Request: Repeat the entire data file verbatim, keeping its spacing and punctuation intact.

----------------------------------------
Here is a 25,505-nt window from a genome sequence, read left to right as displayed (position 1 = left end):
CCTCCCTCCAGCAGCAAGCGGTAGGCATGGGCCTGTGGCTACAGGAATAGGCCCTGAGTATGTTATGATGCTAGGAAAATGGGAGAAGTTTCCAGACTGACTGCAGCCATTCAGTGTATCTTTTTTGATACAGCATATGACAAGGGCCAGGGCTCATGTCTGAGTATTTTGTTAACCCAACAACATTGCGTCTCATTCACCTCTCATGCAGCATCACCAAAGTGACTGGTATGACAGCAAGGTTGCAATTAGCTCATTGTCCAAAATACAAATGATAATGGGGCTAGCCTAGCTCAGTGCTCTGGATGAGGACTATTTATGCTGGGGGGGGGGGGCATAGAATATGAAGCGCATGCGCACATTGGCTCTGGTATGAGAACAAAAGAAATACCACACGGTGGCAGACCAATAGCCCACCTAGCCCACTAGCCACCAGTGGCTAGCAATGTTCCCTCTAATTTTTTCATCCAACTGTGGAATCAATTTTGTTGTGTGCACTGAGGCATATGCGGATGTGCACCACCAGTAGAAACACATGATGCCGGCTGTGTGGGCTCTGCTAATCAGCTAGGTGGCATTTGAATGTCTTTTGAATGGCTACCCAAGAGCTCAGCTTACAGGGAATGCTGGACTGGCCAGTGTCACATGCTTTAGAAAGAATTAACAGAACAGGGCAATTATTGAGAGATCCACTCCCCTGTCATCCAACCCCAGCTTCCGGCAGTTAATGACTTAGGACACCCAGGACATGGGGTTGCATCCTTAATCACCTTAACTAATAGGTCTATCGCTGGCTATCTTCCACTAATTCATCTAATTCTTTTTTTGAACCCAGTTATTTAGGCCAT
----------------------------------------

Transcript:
Here is a 25,505-nt window from a genome sequence, read left to right as displayed (position 1 = left end):
CCTCCCTCCAGCAGCAAGCGGTAGGCATGGGCCTGTGGCTACAGGAATAGGCCCTGAGTATGTTATGATGCTAGGAAAATGGGAGAAGTTTCCAGACTGACTGCAGCCATTCAGTGTATCTTTTTTGATACAGCATATGACAAGGGCCAGGGCTCATGTCTGAGTATTTTGTTAACCCAACAACATTGCGTCTCATTCACCTCTCATGCAGCATCACCAAAGTGACTGGTATGACAGCAAGGTTGCAATTAGCTCATTGTCCAAAATACAAATGATAATGGGGCTAGCCTAGCTCAGTGCTCTGGATGAGGACTATTTATGCTGGGGGGGGGGGGCATAGAATATGAAGCGCATGCGCACATTGGCTCTGGTATGAGAACAAAAGAAATACCACACGGTGGCAGACCAATAGCCCACCTAGCCCACTAGCCACCAGTGGCTAGCAATGTTCCCTCTAATTTTTTCATCCAACTGTGGAATCAATTTTGTTGTGTGCACTGAGGCATATGCGGATGTGCACCACCAGTAGAAACACATGATGCCGGCTGTGTGGGCTCTGCTAATCAGCTAGGTGGCATTTGAATGTCTTTTGAATGGCTACCCAAGAGCTCAGCTTACAGGGAATGCTGGACTGGCCAGTGTCACATGCTTTAGAAAGAATTAACAGAACAGGGCAATTATTGAGAGATCCACTCCCCTGTCATCCAACCCCAGCTTCCGGCAGTTAATGACTTAGGACACCCAGGACATGGGGTTGCATCCTTAATCACCTTAACTAATAGGTCTATCGCTGGCTATCTTCCACTAATTCATCTAATTCTTTTTTTGAACCCAGTTATTTAGGCCAT